back. Charlotte Callen reports. Street art in Bedminster. This area
of South Bristol is well known for it's arts scene - the creators of
Wallace and Gromit have their headquarters just down the road. And
Dawn Primarolo, who's been the local MP since 1987, is a familiar face.
That's the local MP. She's retiring at the next election
- and fellow MPs have decided her parliamentary career should be
recognised with a portrait in parliament.
With an estimated price tag of around �12,000, it has led to
criticism from some like the taxpayers Alliance, who say it is a
waste of money. On a visit to Bristol to celebrate the arts,
Labour's Deputy Leader justified the decision. Over the centuries the
House of Commons has supported British portrait painters in order
to support them, and I can tell you there are hundreds of portraits of
men, so if you have a portrait of dawn, good for her and good for us,
I think. There's no doubt she's had a
prestigious parliamentary career, ending up as the Deputy Speaker -
and the longest serving Paymaster General for 200 years. But she
started from very different roots. Campaigning for nuclear disarmament.
In her early political career, she was known as red Dawn, not just for
her love of Bristol city, but because of her left-wing views. Now,
after 26 years as an MP, she has herself become part of the
establishment. To have her hanging alongside the men in the corridors,
I think that is a good thing. disagree. It is ridiculous. I don't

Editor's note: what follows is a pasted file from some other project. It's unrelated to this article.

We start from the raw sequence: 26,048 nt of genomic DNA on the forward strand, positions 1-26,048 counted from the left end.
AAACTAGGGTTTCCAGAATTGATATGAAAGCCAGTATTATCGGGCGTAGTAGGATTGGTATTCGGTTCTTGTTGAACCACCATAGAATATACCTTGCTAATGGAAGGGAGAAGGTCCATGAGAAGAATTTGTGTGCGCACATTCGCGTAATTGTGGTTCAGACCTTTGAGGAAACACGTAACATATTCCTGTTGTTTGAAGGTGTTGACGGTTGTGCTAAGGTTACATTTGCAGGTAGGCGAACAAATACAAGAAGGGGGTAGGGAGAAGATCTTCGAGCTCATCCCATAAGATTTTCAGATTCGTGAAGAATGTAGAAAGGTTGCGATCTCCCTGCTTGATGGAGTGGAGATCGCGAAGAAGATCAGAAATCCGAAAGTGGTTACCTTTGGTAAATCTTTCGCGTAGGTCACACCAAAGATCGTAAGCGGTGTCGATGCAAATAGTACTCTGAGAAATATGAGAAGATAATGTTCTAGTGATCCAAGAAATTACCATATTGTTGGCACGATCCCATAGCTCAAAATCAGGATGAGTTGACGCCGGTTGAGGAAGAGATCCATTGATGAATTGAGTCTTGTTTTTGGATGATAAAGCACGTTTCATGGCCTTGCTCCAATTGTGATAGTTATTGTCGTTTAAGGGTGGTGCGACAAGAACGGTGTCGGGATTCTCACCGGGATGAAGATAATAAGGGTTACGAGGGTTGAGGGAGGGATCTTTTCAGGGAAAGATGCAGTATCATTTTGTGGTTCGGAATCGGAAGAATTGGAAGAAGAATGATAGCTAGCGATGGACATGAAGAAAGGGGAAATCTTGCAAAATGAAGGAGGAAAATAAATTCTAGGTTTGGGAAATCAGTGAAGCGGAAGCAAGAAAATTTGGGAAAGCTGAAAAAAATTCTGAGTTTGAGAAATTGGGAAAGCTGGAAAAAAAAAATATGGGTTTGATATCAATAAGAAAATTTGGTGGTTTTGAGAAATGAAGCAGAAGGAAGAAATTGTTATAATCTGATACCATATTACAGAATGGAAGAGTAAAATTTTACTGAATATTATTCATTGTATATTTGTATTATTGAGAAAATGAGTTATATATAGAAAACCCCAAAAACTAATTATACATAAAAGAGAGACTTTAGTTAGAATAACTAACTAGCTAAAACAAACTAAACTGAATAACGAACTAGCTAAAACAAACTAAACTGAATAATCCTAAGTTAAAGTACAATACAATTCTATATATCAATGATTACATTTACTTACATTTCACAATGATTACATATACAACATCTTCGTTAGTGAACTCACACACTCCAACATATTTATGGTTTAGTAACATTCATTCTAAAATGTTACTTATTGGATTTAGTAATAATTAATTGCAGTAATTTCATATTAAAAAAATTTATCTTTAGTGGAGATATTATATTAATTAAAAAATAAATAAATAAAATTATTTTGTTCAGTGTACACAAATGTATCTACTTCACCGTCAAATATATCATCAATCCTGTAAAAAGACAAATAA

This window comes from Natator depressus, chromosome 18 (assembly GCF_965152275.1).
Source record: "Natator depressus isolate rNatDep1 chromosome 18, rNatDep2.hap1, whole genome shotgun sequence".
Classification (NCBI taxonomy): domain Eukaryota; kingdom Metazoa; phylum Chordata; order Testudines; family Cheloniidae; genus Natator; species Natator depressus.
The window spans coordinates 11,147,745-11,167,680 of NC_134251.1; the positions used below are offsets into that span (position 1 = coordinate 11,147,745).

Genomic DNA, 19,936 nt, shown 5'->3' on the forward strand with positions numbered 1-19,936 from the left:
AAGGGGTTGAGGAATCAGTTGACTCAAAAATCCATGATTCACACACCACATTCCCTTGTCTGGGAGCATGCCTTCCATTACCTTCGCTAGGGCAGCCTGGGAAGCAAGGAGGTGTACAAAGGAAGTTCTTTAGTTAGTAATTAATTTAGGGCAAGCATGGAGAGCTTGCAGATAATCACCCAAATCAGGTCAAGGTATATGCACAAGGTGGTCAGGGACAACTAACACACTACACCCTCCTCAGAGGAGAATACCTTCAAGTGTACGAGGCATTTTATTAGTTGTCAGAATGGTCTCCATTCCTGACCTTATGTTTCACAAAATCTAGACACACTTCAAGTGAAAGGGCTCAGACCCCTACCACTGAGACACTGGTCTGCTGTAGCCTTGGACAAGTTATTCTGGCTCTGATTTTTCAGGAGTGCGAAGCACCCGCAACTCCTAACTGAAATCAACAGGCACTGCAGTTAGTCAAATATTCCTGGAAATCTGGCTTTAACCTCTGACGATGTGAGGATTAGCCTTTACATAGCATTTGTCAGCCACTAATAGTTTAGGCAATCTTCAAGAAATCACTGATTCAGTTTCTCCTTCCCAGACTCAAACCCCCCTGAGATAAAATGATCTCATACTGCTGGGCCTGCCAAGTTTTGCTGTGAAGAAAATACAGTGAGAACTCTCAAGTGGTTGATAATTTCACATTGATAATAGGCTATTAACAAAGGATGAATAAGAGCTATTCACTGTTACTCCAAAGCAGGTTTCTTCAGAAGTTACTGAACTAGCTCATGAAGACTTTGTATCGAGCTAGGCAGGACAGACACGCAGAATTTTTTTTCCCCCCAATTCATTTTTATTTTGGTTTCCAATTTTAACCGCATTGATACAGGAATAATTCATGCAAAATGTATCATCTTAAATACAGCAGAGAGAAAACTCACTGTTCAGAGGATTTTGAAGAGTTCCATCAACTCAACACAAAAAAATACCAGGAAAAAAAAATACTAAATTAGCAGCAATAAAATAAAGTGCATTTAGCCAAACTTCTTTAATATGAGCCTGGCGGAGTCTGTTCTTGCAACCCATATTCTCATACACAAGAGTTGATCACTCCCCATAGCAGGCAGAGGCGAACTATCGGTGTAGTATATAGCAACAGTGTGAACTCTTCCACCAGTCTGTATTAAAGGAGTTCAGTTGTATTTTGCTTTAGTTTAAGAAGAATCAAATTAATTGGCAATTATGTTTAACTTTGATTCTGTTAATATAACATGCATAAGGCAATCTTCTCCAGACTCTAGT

think it is a great use of taxpayers money. I don't think it is a good
idea spending �12,000. In a time when they are making so many cuts, I
don't think they can justify spending �12,000 on a picture of
someone! And these chaps - well, they're
doing that on the streets of Bristol. Over the past few years,
they have cut back on funding for the arts. But you just have to have
a look at Wallace and Gromit to see how much the industry means to the
city. The calculation is that for every �1 of council investment in
the arts, it generates �4 in return. It actually creates jobs, economic
tourism, so we don't want to kill the goose that lays the golden egg.
But will this port could be as popular? The artist has not been
commissioned. -- this portrait. Our thanks to Ian, who did this
portrait which cost is �10. Joining the debate is Chris Chalkley
from the People's Republic of Stokes Croft - a group which promotes arts
and culture. Do you think 12 grand on a picture
of Dawn Primarolo is justified? think spending on the arts is
essential to a healthy culture. And really the debate needs to be where
we spend that money. And a portrait? I am not going to fight one way or
another, there is a long history of portraiture, but what I would like
to have is a debate about how we spend our money locally on local
culture. What evidence have you got to say that spending public money
and the arts is a good thing? if you look at it from just basic
economics, many studies show that if you spend money on the arts, it will
be returned to you. What I think is absolutely essential with the arts
is that it is the last resort, it is the last area where we hold onto our
local culture, and in a world where things are increasingly dominated by
globalisation, then this is incredibly important. It is the
ideas that come from this sort of stuff that is absolutely essential.
On the other hand local authorities have difficult positions about care
for old people and housing and all the rest of it. It is not easy to
say we should spend money on arts. No, but there is also central
Government money, and as many people might know the funding that comes
from the centre, about �21 per head, goes into London, and for the South